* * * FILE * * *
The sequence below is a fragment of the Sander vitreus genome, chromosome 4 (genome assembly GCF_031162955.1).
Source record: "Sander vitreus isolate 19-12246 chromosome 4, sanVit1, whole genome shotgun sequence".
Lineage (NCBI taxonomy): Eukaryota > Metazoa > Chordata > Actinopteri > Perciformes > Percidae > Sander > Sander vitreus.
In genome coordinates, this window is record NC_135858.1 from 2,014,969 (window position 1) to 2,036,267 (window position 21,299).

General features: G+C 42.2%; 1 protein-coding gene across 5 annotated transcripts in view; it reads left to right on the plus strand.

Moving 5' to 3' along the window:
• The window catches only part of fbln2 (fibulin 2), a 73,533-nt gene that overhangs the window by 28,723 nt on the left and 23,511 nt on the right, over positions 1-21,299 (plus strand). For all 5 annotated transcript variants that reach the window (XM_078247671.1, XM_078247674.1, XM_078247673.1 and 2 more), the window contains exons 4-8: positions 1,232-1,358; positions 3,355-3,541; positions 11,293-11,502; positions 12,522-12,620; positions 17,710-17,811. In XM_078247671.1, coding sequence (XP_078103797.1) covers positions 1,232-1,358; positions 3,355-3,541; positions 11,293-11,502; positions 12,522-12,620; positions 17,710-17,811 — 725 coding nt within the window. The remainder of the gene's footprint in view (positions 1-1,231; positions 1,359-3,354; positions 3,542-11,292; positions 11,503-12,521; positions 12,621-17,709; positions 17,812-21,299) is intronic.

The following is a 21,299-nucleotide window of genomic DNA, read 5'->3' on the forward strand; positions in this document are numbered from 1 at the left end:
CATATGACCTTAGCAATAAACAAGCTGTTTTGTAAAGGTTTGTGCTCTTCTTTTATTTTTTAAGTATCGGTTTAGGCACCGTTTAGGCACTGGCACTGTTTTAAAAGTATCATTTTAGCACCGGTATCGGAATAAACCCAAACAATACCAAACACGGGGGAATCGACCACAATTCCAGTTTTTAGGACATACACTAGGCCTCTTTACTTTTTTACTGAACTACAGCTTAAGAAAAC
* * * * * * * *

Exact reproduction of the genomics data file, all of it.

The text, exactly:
The sequence below is a fragment of the Sander vitreus genome, chromosome 4 (genome assembly GCF_031162955.1).
Source record: "Sander vitreus isolate 19-12246 chromosome 4, sanVit1, whole genome shotgun sequence".
Lineage (NCBI taxonomy): Eukaryota > Metazoa > Chordata > Actinopteri > Perciformes > Percidae > Sander > Sander vitreus.
In genome coordinates, this window is record NC_135858.1 from 2,014,969 (window position 1) to 2,036,267 (window position 21,299).

General features: G+C 42.2%; 1 protein-coding gene across 5 annotated transcripts in view; it reads left to right on the plus strand.

Moving 5' to 3' along the window:
• The window catches only part of fbln2 (fibulin 2), a 73,533-nt gene that overhangs the window by 28,723 nt on the left and 23,511 nt on the right, over positions 1-21,299 (plus strand). For all 5 annotated transcript variants that reach the window (XM_078247671.1, XM_078247674.1, XM_078247673.1 and 2 more), the window contains exons 4-8: positions 1,232-1,358; positions 3,355-3,541; positions 11,293-11,502; positions 12,522-12,620; positions 17,710-17,811. In XM_078247671.1, coding sequence (XP_078103797.1) covers positions 1,232-1,358; positions 3,355-3,541; positions 11,293-11,502; positions 12,522-12,620; positions 17,710-17,811 — 725 coding nt within the window. The remainder of the gene's footprint in view (positions 1-1,231; positions 1,359-3,354; positions 3,542-11,292; positions 11,503-12,521; positions 12,621-17,709; positions 17,812-21,299) is intronic.

The following is a 21,299-nucleotide window of genomic DNA, read 5'->3' on the forward strand; positions in this document are numbered from 1 at the left end:
CATATGACCTTAGCAATAAACAAGCTGTTTTGTAAAGGTTTGTGCTCTTCTTTTATTTTTTAAGTATCGGTTTAGGCACCGTTTAGGCACTGGCACTGTTTTAAAAGTATCATTTTAGCACCGGTATCGGAATAAACCCAAACAATACCAAACACGGGGGAATCGACCACAATTCCAGTTTTTAGGACATACACTAGGCCTCTTTACTTTTTTACTGAACTACAGCTTAAGAAAAC